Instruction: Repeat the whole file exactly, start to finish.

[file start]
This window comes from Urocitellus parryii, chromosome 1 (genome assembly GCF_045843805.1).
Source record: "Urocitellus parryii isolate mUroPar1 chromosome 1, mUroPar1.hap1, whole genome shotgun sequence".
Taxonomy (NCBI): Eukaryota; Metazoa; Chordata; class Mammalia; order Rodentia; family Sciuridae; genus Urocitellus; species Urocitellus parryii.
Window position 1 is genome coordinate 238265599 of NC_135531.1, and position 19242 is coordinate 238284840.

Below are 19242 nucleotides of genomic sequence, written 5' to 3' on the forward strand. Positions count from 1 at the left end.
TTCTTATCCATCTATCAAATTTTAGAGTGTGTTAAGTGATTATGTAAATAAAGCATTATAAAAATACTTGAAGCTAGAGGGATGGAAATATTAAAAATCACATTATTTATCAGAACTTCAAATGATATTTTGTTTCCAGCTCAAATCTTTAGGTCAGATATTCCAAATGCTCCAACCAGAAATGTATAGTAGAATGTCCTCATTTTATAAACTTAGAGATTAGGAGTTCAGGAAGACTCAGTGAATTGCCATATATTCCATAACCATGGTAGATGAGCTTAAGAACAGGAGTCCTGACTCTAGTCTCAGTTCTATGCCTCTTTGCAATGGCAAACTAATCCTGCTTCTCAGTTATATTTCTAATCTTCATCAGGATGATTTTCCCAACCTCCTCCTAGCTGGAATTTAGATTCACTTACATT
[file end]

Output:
This window comes from Urocitellus parryii, chromosome 1 (genome assembly GCF_045843805.1).
Source record: "Urocitellus parryii isolate mUroPar1 chromosome 1, mUroPar1.hap1, whole genome shotgun sequence".
Taxonomy (NCBI): Eukaryota; Metazoa; Chordata; class Mammalia; order Rodentia; family Sciuridae; genus Urocitellus; species Urocitellus parryii.
Window position 1 is genome coordinate 238265599 of NC_135531.1, and position 19242 is coordinate 238284840.

Below are 19242 nucleotides of genomic sequence, written 5' to 3' on the forward strand. Positions count from 1 at the left end.
TTCTTATCCATCTATCAAATTTTAGAGTGTGTTAAGTGATTATGTAAATAAAGCATTATAAAAATACTTGAAGCTAGAGGGATGGAAATATTAAAAATCACATTATTTATCAGAACTTCAAATGATATTTTGTTTCCAGCTCAAATCTTTAGGTCAGATATTCCAAATGCTCCAACCAGAAATGTATAGTAGAATGTCCTCATTTTATAAACTTAGAGATTAGGAGTTCAGGAAGACTCAGTGAATTGCCATATATTCCATAACCATGGTAGATGAGCTTAAGAACAGGAGTCCTGACTCTAGTCTCAGTTCTATGCCTCTTTGCAATGGCAAACTAATCCTGCTTCTCAGTTATATTTCTAATCTTCATCAGGATGATTTTCCCAACCTCCTCCTAGCTGGAATTTAGATTCACTTACATT